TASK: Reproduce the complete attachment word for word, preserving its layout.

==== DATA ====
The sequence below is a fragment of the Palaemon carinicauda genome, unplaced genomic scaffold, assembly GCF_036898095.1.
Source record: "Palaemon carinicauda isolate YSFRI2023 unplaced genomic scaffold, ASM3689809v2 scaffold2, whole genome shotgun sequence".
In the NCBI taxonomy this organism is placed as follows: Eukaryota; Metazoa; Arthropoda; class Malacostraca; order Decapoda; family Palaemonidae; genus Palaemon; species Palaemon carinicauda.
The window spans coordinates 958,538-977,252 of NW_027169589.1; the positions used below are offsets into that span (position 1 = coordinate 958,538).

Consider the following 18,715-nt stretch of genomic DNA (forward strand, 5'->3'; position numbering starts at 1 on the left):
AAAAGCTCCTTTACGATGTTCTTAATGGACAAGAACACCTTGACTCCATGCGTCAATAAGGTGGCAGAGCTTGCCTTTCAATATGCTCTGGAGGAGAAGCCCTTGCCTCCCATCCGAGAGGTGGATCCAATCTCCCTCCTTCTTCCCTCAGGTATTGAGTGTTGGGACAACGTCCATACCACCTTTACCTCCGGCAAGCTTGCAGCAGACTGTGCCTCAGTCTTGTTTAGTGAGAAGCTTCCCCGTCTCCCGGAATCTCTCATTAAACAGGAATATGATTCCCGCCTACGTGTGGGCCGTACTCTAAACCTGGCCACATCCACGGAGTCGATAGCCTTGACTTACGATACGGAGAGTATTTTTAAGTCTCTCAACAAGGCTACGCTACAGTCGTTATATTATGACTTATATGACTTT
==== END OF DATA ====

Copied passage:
The sequence below is a fragment of the Palaemon carinicauda genome, unplaced genomic scaffold, assembly GCF_036898095.1.
Source record: "Palaemon carinicauda isolate YSFRI2023 unplaced genomic scaffold, ASM3689809v2 scaffold2, whole genome shotgun sequence".
In the NCBI taxonomy this organism is placed as follows: Eukaryota; Metazoa; Arthropoda; class Malacostraca; order Decapoda; family Palaemonidae; genus Palaemon; species Palaemon carinicauda.
The window spans coordinates 958,538-977,252 of NW_027169589.1; the positions used below are offsets into that span (position 1 = coordinate 958,538).

Consider the following 18,715-nt stretch of genomic DNA (forward strand, 5'->3'; position numbering starts at 1 on the left):
AAAAGCTCCTTTACGATGTTCTTAATGGACAAGAACACCTTGACTCCATGCGTCAATAAGGTGGCAGAGCTTGCCTTTCAATATGCTCTGGAGGAGAAGCCCTTGCCTCCCATCCGAGAGGTGGATCCAATCTCCCTCCTTCTTCCCTCAGGTATTGAGTGTTGGGACAACGTCCATACCACCTTTACCTCCGGCAAGCTTGCAGCAGACTGTGCCTCAGTCTTGTTTAGTGAGAAGCTTCCCCGTCTCCCGGAATCTCTCATTAAACAGGAATATGATTCCCGCCTACGTGTGGGCCGTACTCTAAACCTGGCCACATCCACGGAGTCGATAGCCTTGACTTACGATACGGAGAGTATTTTTAAGTCTCTCAACAAGGCTACGCTACAGTCGTTATATTATGACTTATATGACTTT